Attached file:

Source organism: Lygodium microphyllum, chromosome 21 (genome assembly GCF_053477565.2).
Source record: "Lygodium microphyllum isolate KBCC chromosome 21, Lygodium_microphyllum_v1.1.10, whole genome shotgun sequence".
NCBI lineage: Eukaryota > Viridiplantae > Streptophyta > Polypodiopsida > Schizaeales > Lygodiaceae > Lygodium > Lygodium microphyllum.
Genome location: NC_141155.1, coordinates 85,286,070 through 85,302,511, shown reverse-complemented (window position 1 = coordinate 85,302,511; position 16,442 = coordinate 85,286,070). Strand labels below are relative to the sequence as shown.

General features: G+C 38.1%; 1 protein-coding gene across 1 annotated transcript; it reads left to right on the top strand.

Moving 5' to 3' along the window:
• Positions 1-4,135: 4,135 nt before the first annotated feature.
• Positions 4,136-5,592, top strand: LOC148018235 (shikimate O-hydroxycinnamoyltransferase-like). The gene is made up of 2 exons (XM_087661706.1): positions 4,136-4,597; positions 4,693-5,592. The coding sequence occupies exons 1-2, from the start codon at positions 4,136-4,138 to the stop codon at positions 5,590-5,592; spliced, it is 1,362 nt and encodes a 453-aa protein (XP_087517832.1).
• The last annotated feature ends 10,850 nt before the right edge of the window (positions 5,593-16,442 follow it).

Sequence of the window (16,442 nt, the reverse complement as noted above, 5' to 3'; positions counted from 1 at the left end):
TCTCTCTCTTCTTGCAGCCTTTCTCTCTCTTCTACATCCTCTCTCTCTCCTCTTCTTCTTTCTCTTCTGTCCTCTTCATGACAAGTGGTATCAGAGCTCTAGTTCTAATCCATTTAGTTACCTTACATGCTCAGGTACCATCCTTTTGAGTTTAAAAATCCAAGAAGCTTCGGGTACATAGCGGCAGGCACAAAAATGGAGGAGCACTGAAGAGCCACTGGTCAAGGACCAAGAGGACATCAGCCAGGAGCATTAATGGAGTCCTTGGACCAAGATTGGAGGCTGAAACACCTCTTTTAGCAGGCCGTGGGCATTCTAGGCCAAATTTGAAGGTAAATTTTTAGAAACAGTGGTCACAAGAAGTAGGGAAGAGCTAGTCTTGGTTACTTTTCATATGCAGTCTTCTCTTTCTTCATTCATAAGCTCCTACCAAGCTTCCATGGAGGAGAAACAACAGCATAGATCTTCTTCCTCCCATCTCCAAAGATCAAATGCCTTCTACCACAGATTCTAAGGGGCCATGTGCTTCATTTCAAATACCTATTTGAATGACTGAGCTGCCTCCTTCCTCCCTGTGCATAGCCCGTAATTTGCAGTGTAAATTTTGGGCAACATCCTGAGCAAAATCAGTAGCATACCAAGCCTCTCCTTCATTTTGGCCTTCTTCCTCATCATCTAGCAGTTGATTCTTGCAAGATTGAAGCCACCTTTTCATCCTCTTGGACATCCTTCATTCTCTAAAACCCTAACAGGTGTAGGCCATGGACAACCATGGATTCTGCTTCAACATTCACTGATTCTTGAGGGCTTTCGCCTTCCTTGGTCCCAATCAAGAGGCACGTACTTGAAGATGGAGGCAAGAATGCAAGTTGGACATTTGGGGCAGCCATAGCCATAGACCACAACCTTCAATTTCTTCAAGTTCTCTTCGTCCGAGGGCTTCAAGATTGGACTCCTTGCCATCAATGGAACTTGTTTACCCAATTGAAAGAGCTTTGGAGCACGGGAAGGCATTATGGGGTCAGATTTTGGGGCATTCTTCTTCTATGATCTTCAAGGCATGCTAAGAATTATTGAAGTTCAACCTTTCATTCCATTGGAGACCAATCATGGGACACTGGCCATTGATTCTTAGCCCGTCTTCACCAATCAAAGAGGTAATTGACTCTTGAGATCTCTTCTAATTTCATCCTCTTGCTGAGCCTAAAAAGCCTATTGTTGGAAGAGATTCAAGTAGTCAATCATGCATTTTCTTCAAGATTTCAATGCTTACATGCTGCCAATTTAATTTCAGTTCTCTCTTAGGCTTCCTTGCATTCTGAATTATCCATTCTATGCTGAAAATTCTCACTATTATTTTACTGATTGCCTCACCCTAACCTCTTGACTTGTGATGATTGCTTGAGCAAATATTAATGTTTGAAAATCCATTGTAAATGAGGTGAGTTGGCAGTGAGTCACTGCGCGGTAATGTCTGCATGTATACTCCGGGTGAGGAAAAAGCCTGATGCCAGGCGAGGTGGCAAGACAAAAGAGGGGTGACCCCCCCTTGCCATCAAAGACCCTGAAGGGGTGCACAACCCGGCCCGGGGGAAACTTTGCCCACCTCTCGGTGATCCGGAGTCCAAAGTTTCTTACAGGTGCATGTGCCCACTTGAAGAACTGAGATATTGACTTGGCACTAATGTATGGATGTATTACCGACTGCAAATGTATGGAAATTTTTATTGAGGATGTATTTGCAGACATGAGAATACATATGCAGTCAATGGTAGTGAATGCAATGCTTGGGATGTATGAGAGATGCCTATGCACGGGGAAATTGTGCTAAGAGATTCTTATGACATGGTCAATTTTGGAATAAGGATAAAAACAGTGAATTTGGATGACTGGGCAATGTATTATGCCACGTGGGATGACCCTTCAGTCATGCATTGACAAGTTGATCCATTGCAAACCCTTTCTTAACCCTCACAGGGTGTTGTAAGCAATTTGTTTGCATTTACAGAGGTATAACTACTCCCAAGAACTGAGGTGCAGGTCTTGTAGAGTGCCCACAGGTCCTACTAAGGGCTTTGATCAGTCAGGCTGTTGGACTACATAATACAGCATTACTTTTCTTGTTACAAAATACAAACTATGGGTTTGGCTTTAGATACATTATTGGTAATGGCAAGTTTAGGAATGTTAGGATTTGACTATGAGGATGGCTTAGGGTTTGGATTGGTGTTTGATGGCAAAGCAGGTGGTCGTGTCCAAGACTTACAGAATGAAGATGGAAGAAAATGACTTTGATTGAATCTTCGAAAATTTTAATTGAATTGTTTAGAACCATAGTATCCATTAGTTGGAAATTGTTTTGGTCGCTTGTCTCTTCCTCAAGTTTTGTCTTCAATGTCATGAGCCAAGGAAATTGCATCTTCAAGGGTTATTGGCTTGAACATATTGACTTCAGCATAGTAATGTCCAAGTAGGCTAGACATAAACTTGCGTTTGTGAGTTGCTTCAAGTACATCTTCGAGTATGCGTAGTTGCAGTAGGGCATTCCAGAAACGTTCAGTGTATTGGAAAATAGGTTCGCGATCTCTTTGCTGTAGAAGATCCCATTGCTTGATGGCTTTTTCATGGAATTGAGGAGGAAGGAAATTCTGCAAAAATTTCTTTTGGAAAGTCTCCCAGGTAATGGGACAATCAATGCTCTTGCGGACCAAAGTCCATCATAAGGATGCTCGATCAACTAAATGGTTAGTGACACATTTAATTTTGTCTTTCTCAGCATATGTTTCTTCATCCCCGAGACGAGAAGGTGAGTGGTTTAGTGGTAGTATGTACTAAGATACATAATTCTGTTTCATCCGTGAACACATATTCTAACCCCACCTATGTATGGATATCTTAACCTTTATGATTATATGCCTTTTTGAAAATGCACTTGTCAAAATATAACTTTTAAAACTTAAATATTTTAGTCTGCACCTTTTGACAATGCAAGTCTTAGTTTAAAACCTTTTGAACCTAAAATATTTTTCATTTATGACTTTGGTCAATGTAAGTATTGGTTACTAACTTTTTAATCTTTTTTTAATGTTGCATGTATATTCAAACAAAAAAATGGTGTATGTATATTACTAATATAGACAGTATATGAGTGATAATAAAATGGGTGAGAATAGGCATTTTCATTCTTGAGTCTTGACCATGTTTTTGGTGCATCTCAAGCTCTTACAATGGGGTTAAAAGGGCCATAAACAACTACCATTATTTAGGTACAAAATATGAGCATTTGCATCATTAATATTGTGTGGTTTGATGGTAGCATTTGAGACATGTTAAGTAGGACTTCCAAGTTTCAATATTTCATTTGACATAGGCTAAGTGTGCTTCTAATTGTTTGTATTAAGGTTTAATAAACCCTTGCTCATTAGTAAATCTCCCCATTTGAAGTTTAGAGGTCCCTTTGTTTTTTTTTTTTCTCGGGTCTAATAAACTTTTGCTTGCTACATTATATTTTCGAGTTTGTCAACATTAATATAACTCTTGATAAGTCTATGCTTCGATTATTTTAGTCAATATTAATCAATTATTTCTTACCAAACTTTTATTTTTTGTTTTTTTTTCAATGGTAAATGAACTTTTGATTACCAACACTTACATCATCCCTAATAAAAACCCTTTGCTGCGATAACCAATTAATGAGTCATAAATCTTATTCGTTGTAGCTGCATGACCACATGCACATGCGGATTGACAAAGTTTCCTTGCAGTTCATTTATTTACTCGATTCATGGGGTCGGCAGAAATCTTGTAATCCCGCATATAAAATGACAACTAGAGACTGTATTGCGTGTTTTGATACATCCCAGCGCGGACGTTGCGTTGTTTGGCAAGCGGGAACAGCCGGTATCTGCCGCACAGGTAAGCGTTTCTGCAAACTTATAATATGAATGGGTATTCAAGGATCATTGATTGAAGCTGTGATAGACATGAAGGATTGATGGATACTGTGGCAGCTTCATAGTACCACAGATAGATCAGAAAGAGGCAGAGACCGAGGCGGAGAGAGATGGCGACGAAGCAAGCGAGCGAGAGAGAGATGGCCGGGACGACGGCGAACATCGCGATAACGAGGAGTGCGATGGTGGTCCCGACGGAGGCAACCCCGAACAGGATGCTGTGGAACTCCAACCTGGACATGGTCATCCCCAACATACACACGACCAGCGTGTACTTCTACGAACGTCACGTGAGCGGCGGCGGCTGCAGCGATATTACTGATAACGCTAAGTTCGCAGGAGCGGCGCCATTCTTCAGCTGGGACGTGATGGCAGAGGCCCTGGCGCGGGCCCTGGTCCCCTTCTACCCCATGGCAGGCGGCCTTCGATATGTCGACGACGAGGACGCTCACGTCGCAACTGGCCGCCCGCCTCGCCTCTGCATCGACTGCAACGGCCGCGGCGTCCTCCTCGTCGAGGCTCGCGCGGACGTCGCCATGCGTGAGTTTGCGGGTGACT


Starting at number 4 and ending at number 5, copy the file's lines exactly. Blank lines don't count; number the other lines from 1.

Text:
Genome location: NC_141155.1, coordinates 85,286,070 through 85,302,511, shown reverse-complemented (window position 1 = coordinate 85,302,511; position 16,442 = coordinate 85,286,070). Strand labels below are relative to the sequence as shown.

General features: G+C 38.1%; 1 protein-coding gene across 1 annotated transcript; it reads left to right on the top strand.